Liver transplant for hepatocellular carcinoma in the United States: Evolving trends over the last three decades.
Hepatitis C virus infection has been the most common etiology in HCC-related liver transplantation (LT). Since 2014, direct-acting antivirals (DAAs) have dramatically improved HCV cure. We aimed to study the changing pattern of etiologies and impact in outcome in HCC-related LT according to HCV treatment-era through retrospective analysis of the Scientific Registry of Transplant Recipients (SRTR) database (1987-2017). A total of 27 855 HCC-related liver transplants were performed (median age 59 years, 77% male). In the DAA era (2014-2017) there has been a 14.6% decrease in LT for HCV-related HCC; however, HCV remains the most common etiology in 50% of cases. In the same era, there has been a 50% increase in LT for NAFLD-related HCC. Overall survival was significantly worse for HCV-related HCC compared to NAFLD-related HCC during pre-DAA era (2002-2013; P = .031), but these differences disappeared in the DAA era. In addition, HCV patients had a significant improvement in survival when comparing the DAA era with IFN era (P < .001). Independent predictors of survival were significantly different in the pre-DAA era (HCV, AFP, diabetes) than in the DAA era (tumor size). HCV-related HCC continues to be the main indication for LT in the DAA era, but patients' survival has significantly improved and is comparable to that of NAFLD-related HCC.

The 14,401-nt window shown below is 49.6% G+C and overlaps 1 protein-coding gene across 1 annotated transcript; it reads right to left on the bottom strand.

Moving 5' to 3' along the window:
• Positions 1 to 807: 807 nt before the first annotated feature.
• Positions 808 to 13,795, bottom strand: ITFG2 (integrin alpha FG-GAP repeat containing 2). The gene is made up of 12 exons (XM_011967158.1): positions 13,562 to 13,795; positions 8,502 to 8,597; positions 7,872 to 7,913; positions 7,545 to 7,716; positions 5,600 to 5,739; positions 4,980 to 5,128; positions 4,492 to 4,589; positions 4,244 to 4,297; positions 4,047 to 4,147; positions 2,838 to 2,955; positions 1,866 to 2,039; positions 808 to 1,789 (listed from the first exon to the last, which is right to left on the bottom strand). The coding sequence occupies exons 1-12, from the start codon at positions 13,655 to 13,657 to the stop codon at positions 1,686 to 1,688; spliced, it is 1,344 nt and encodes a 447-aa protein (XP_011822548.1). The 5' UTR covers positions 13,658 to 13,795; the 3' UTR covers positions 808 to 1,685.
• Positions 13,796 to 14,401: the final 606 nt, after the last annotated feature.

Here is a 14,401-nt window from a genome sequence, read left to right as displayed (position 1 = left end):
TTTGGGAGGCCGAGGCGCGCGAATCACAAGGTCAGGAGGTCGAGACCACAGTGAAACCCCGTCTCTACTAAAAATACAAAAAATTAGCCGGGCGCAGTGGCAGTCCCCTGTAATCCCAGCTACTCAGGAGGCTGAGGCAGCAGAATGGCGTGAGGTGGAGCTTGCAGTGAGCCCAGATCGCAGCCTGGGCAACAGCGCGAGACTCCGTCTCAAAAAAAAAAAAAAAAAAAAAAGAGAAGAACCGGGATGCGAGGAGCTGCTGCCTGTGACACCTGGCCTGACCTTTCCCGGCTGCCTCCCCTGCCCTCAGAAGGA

Puigvehí, M; Hashim, D; Haber, PK; Dinani, A; Schiano, TD; Asgharpour, A; Kushner, T; Kakked, G; Tabrizian, P; Schwartz, M; Gurakar, A; Dieterich, D; Boffetta, P; Friedman, SL; Llovet, JM; Saberi, B
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